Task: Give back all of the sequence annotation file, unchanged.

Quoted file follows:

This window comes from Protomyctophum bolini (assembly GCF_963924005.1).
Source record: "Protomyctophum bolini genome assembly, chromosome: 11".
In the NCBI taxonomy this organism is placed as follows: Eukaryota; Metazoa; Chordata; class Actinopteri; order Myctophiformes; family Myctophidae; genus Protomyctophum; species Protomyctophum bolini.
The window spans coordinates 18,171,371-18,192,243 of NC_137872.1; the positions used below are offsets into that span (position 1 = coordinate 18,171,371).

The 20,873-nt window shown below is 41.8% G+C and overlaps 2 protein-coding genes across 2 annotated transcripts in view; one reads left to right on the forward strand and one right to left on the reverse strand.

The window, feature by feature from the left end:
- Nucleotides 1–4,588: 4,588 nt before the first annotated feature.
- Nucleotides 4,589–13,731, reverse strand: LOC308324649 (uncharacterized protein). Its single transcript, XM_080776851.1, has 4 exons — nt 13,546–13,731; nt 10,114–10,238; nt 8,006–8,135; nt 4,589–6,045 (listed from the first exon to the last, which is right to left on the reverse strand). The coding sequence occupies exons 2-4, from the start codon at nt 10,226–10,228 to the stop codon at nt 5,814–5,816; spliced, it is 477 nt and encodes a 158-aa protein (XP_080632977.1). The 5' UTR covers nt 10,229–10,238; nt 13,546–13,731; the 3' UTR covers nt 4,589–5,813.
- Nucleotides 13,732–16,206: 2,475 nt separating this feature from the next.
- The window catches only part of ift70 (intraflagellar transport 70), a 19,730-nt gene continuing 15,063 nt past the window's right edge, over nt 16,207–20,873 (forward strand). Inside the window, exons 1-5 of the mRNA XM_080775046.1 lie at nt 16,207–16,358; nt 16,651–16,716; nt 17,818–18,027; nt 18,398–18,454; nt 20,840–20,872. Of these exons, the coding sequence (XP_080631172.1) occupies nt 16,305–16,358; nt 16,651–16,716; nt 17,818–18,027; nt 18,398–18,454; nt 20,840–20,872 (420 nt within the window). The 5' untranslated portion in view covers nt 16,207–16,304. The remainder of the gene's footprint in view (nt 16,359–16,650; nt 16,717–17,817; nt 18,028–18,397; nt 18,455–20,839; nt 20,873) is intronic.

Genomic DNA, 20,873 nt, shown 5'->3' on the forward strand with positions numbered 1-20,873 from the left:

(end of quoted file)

This window comes from Protomyctophum bolini (assembly GCF_963924005.1).
Source record: "Protomyctophum bolini genome assembly, chromosome: 11".
In the NCBI taxonomy this organism is placed as follows: Eukaryota; Metazoa; Chordata; class Actinopteri; order Myctophiformes; family Myctophidae; genus Protomyctophum; species Protomyctophum bolini.
The window spans coordinates 18,171,371-18,192,243 of NC_137872.1; the positions used below are offsets into that span (position 1 = coordinate 18,171,371).

The 20,873-nt window shown below is 41.8% G+C and overlaps 2 protein-coding genes across 2 annotated transcripts in view; one reads left to right on the forward strand and one right to left on the reverse strand.

The window, feature by feature from the left end:
- Nucleotides 1–4,588: 4,588 nt before the first annotated feature.
- Nucleotides 4,589–13,731, reverse strand: LOC308324649 (uncharacterized protein). Its single transcript, XM_080776851.1, has 4 exons — nt 13,546–13,731; nt 10,114–10,238; nt 8,006–8,135; nt 4,589–6,045 (listed from the first exon to the last, which is right to left on the reverse strand). The coding sequence occupies exons 2-4, from the start codon at nt 10,226–10,228 to the stop codon at nt 5,814–5,816; spliced, it is 477 nt and encodes a 158-aa protein (XP_080632977.1). The 5' UTR covers nt 10,229–10,238; nt 13,546–13,731; the 3' UTR covers nt 4,589–5,813.
- Nucleotides 13,732–16,206: 2,475 nt separating this feature from the next.
- The window catches only part of ift70 (intraflagellar transport 70), a 19,730-nt gene continuing 15,063 nt past the window's right edge, over nt 16,207–20,873 (forward strand). Inside the window, exons 1-5 of the mRNA XM_080775046.1 lie at nt 16,207–16,358; nt 16,651–16,716; nt 17,818–18,027; nt 18,398–18,454; nt 20,840–20,872. Of these exons, the coding sequence (XP_080631172.1) occupies nt 16,305–16,358; nt 16,651–16,716; nt 17,818–18,027; nt 18,398–18,454; nt 20,840–20,872 (420 nt within the window). The 5' untranslated portion in view covers nt 16,207–16,304. The remainder of the gene's footprint in view (nt 16,359–16,650; nt 16,717–17,817; nt 18,028–18,397; nt 18,455–20,839; nt 20,873) is intronic.

Genomic DNA, 20,873 nt, shown 5'->3' on the forward strand with positions numbered 1-20,873 from the left: